Decorate with kumquat or calamondin trees

Kumquat trees (citrus japonica thunb) are the equivalent of Christmas trees. They are positioned to grace your lobby, patio, backyard, and indoors with perfumed beauty. The Vietnam Disaster Management Authority explains that the fruit-bearing kumquat tree, which has been a cultural feature since ancient times, is a symbol of abundant vitality, prosperity, wealth, luck, and healthy living for the new year. When you visit the busy markets of Hong Kong during the spring festival, you'll notice well-dressed kumquat trees lining the streets as people in costumes engage in dragon dances to traditional drums.

Honeycombers further explains that kumquat phonetically transcribes as gum gut, two Cantonese characters that mean gold and good luck respectively (read as golden good luck). Now, if you failed to grow kumquat last year, you can obtain full-blown potted plants from garden stores near you. The major work is in decorating your Chinese new year tree with red embroidery, hanging knots, festival pendants, Christmas baubles, and other red characters such as red tiger action figures. And for those who can't find a kumquat tree, Plants4Presents lists calamondin and mandarin trees as alternatives. 

Anyway, fruit collected from these trees can also be converted to juice that's mostly served cold to new year guests. And if you have a lot of kumquat fruit to go around, be sure to try your hands at the 10 kumquat recipes shared by Allrecipes to add more options to your menu. 

Decorate red lanterns with lucky flowers

In Chinese culture, flower blossoms represent new growth, foretelling the good fortune ahead. But while much is invested into flower décor and symbolism, not all blossoms pass for Chinese good luck flowers. Besides, according to Feng Shui Tricks, each new year flower has a unique meaning, so we should be mindful of our choices and arrangements beyond aesthetics. Anyway, below are some lunar new year flowers and their meanings to get you going.

Peonies represent innocence, femininity, charm, and peace, but red peonies, in particular, are associated with fortune. According to Teleflora, other festive lunar flowers for your home include waterlilies (associated with rebirth and enlightenment,) peach blossoms (ignites romantic luck for the single and searching,) and azaleas (a symbol of thoughtfulness). Tesselaar Flowers adds to the list with plum blossoms, orchids, and pussy willows that represent courage, fertility, and growth, respectively.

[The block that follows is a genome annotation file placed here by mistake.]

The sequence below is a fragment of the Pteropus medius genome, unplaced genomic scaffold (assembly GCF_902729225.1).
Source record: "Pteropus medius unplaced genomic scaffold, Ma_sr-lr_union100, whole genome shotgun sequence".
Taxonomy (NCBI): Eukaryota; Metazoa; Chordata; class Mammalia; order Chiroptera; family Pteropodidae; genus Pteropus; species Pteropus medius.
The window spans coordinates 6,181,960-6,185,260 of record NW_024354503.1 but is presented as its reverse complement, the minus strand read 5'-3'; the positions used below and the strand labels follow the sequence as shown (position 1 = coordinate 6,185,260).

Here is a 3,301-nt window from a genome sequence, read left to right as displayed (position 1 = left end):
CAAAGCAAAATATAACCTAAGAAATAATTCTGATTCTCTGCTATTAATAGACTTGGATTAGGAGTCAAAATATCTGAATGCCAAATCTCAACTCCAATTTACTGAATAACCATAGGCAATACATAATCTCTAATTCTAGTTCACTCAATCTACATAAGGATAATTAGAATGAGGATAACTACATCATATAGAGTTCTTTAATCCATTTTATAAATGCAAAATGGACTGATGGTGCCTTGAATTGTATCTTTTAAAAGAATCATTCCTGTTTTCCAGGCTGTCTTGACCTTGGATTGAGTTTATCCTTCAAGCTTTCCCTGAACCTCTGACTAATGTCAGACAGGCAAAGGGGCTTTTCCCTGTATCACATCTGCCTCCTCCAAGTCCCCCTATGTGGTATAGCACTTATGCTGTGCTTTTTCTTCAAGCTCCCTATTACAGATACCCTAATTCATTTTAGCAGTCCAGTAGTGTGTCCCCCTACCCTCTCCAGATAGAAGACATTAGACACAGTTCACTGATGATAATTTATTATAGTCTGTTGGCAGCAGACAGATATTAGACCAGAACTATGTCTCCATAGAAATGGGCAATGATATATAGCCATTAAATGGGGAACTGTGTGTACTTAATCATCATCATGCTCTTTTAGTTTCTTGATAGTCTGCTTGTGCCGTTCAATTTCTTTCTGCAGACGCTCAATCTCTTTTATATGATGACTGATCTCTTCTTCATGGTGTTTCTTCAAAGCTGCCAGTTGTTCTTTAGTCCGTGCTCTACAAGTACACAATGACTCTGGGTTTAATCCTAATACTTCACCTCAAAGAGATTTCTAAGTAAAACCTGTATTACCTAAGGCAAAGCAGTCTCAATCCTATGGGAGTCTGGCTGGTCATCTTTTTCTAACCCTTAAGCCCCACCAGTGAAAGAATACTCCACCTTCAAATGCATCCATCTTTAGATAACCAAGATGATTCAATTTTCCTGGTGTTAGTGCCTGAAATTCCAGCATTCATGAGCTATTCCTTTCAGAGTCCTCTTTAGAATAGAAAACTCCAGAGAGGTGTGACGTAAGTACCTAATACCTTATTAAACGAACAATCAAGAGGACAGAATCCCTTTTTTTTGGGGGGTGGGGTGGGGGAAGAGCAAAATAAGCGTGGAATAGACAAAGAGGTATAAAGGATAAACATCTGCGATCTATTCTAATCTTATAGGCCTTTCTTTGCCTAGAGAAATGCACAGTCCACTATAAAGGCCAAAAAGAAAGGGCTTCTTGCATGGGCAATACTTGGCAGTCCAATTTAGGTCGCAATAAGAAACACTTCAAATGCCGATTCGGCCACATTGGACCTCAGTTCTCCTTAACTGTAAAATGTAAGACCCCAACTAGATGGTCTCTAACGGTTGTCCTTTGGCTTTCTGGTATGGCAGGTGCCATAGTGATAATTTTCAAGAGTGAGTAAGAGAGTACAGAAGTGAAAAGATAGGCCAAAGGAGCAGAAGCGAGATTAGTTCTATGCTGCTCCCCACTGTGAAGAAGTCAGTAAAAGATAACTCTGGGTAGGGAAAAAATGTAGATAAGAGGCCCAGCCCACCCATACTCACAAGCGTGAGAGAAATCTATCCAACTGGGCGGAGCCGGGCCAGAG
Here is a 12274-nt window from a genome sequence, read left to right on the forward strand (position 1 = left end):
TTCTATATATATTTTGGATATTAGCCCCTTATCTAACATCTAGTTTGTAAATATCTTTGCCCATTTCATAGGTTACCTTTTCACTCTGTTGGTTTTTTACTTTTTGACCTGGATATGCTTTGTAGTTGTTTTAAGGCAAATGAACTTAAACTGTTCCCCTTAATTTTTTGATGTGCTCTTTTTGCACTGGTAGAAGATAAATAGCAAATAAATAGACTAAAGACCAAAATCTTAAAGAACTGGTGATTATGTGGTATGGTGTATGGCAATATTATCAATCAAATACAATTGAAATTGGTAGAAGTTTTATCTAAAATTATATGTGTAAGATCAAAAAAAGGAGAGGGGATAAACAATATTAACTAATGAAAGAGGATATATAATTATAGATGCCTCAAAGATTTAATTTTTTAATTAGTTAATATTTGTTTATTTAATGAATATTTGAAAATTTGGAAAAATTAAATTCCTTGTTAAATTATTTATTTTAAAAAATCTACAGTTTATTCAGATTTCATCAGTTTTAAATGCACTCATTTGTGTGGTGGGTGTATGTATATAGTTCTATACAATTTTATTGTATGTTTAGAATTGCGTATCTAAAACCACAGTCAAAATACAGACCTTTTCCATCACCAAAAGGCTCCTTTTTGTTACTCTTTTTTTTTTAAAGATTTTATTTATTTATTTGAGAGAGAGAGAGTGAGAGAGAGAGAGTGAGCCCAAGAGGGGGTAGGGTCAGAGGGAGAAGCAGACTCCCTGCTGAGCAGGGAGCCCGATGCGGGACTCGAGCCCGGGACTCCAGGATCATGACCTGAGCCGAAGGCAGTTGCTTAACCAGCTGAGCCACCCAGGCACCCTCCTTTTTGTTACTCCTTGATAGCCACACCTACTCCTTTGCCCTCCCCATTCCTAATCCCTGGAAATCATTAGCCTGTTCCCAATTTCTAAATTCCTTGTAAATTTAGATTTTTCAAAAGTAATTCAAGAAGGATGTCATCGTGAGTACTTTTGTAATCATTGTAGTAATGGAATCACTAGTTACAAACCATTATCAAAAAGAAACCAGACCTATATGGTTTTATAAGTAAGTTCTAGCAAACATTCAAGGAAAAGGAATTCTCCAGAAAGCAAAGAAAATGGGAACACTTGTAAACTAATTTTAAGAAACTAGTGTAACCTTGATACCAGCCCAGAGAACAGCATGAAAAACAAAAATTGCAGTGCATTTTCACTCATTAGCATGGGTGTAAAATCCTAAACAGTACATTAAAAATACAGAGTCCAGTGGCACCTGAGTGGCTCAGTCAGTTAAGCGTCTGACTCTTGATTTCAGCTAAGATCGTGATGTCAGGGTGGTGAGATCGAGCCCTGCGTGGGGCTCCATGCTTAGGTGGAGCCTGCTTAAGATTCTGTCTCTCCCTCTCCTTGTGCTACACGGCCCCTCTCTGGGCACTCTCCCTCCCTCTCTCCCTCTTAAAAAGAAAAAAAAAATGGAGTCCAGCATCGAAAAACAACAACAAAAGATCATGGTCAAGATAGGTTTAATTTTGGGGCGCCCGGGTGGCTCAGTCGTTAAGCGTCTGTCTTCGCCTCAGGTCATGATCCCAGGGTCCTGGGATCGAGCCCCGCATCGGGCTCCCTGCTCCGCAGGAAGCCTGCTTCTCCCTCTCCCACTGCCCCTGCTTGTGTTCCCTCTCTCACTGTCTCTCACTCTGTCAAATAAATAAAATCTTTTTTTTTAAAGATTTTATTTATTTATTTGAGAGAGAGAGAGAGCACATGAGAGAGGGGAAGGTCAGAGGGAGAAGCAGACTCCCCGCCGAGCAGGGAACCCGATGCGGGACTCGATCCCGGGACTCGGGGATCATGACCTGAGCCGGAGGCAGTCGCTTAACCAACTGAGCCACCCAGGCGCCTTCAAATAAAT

So, onto Chinese red lanterns, which are believed to drive off bad luck. As China Highlights explains, red Chinese lanterns are a common décor element for every Chinese festival including the mid-autumn fiesta. Businesses and homeowners in Vietnam, Korea, Mongolia, and even Japan hang red lanterns to front doors on the last day of the fiesta (to mark the lantern festival.) Making DIY Chinese new year lanterns is pretty easy and is a fun way to spend your weekend, but if you're short on time, you can purchase them premade.

Display lunar new year crafts and golden pumpkins

Fireworks are great, lucky charms are awesome, and performing the dragon dance is exciting, but nothing sets the lunar fiesta mood as perfectly as ancient Chinese new year crafts and golden pumpkins. Take, for instance, China's famous Yangliuqing woodblock prints that date as far back as the end of the Ming Dynasty, around 1368 to 1644 A.D. (via Arts & Culture.) These historical prints -– which are expert works of hand painting and woodblock printing –- draw attention easily, take guests down the memory lane of Chinese arts and crafts, portray auspicious meanings, and provide introductions to Asian gods.

Now, each lunar new year art piece has its own unique purpose, expression, charm, and history, which Art & Object explains in full detail. Folks also make DIY origami and paper cuttings to add a whimsical touch to their historical walls, both indoors and outdoors. According to Know Insiders, golden pumpkins are also arranged in bedrooms to bring money and luck.